By Diana Gee
“But God chose the foolish things of the world to shame the wise; God chose the weak things of the world to shame the strong. God chose the lowly things of this world and the despised things — and the things that are not — to nullify the things that are, so that no one may boast before him.” –1 Corinthians 1:27-29
I don’t like being weak. One of my earliest recollections of weakness was when I was a toddler. I wetted my pants while someone else was in the bathroom. I stood in the hallway crying in front of the bathroom door. And instead of being sympathetic, my mother gave me a scolding. It was so unfair! I couldn’t control it. Why was I being punished?
My other recollection of feeling weak happened a few years later. A girl whom I once played with suddenly decided to make fun of me, to my face. I felt foolish and ashamed. I thought we were friends but she decided that we weren’t. There wasn’t anything I could do or say to change that.
Nowadays, I feel the weakest when I suffer loss, or when I’m at a loss in the face of suffering. The words of comfort don’t come. My understanding of Providence ceases, and pain drills holes in this thin layer of confidence I wear. I don’t enjoy weakness.
No, I’d rather have the power to choose. I’d rather have the power to avoid painful situations altogether. I don’t want to be reminded of my frailty, of my lowliness, of my ability to be hurt whether emotionally or physically. Pain is pain, but feeling weak is debilitating. Or is it?
In his recent book, David and Goliath, Malcolm Gladwell argues for a reinterpretation of what we consider are advantages or disadvantages in life. So often what we think are insurmountable circumstances become the very thing that enables some people to overcome and succeed. And the things that give us a step up in life actually become our Achilles heel. So the dyslexic learns to compensate for their weakness by excelling in memorization. And military bombardment can actually lead to creating more courageous people (as was the case for Londoners in WWII).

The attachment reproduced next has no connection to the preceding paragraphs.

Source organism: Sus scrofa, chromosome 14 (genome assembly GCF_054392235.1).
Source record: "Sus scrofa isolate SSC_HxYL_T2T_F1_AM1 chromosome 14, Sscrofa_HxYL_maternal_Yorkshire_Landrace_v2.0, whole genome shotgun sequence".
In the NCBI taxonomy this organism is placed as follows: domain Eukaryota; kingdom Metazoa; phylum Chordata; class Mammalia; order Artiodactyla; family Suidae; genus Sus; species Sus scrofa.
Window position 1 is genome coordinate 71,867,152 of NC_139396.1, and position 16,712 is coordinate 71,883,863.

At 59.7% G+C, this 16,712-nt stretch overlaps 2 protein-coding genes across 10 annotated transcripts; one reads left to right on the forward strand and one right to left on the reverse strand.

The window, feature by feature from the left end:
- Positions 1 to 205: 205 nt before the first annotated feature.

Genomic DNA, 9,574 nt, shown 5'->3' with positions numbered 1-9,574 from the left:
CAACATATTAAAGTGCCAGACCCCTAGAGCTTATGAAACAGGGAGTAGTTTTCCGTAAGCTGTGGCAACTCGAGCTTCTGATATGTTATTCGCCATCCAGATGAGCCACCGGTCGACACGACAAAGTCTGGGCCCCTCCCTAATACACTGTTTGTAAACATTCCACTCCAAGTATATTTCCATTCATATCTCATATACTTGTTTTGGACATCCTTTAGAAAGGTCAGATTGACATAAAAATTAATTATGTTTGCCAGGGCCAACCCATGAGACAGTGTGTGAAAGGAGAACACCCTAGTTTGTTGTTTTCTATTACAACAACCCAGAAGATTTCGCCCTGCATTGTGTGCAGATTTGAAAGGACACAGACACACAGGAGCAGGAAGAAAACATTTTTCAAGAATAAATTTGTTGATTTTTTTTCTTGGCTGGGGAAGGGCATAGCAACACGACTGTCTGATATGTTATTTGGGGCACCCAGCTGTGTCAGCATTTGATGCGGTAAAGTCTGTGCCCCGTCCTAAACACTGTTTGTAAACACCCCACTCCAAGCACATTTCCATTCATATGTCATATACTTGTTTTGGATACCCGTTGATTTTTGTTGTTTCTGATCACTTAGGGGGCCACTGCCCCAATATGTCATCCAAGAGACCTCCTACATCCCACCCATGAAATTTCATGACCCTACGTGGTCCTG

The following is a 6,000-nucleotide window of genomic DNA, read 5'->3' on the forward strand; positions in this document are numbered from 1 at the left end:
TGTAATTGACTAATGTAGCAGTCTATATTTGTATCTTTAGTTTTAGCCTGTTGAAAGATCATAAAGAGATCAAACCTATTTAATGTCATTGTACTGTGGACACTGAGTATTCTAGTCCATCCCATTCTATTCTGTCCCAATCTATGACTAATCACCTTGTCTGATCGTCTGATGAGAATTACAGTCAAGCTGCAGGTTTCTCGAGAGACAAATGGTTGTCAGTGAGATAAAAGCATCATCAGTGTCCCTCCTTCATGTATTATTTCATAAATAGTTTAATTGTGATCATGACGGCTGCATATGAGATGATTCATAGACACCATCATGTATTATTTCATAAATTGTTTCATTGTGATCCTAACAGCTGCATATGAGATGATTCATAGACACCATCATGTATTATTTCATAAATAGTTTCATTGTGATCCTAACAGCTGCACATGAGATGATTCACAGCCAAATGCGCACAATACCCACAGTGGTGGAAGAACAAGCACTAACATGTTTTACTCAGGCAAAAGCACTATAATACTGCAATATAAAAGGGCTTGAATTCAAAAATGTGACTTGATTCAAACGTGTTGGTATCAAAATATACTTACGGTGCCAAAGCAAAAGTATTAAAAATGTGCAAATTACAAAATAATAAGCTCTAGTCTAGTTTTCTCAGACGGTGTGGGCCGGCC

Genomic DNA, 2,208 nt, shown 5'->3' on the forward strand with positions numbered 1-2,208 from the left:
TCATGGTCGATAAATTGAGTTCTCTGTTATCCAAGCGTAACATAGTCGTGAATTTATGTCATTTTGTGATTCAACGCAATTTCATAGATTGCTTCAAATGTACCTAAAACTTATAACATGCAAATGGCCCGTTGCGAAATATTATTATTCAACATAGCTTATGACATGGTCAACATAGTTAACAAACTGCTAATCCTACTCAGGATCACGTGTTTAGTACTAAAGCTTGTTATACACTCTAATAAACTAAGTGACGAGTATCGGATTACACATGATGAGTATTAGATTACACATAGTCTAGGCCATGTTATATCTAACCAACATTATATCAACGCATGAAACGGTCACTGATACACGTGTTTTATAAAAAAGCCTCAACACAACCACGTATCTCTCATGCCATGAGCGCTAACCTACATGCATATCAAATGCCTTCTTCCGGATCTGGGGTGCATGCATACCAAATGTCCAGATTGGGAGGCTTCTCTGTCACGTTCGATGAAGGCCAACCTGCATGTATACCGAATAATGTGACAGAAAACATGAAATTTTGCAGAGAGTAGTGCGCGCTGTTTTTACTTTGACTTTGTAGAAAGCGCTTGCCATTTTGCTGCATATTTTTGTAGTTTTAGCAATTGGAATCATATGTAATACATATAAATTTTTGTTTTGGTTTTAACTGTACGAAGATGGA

Scripture corroborates the theory, and one needs not look further than Jesus himself. Born into poverty and homelessness, and shortly thereafter living as a refugee and foreigner in Egypt, Jesus was no stranger to weakness. Yet he was not without privilege either. He was still a Jewish man living in a culture that privileges Jewish men. But he used those privileges not only to gain access to places of power, but also to lift up those without it, those living on the margins of early Jewish society. Why? I suppose he had a mandate from his Heavenly Father (Lk 4:18-19). But I suspect it’s because he identified with disadvantaged. He had seen life through the lens of the marginalized, and he stood with them (Lk 6:20-22).
Eventually, out of fear of my mother, I learned to develop urinary continence and keep my bottoms dry. And experiences with mean girls taught me to find better friends and to be a good one. Suffering still feels like a pile of refuse, but I’ve learned to have compassion for myself and for others, which most would agree is a necessary virtue for any pastor.
I’m not wishing bad circumstances on anyone, but we have to admit that there are some lessons that cannot be learned if we were always wise, rich, and strong. And the fact that God chooses the foolish things of the world to bring about redemptive work brings great comfort to me. I may not have chosen my disadvantages in life, but God has, can, and will use them for His purposes. And if that’s the case, I can live with feeling weak even while disliking it. And I am the better for it.
Diana Gee is the Associate Pastor of Faith Community Christian Church in Vancouver, Canada. Diana is a second-generation, Chinese Canadian, born and raised in Edmonton, Alberta, Canada. She is trained as a structural engineer (B.Sc. in Civil Engineering, University of Alberta) and has worked in consulting for six years. She completed her master’s degree at Regent College (M.Div.) in 2011.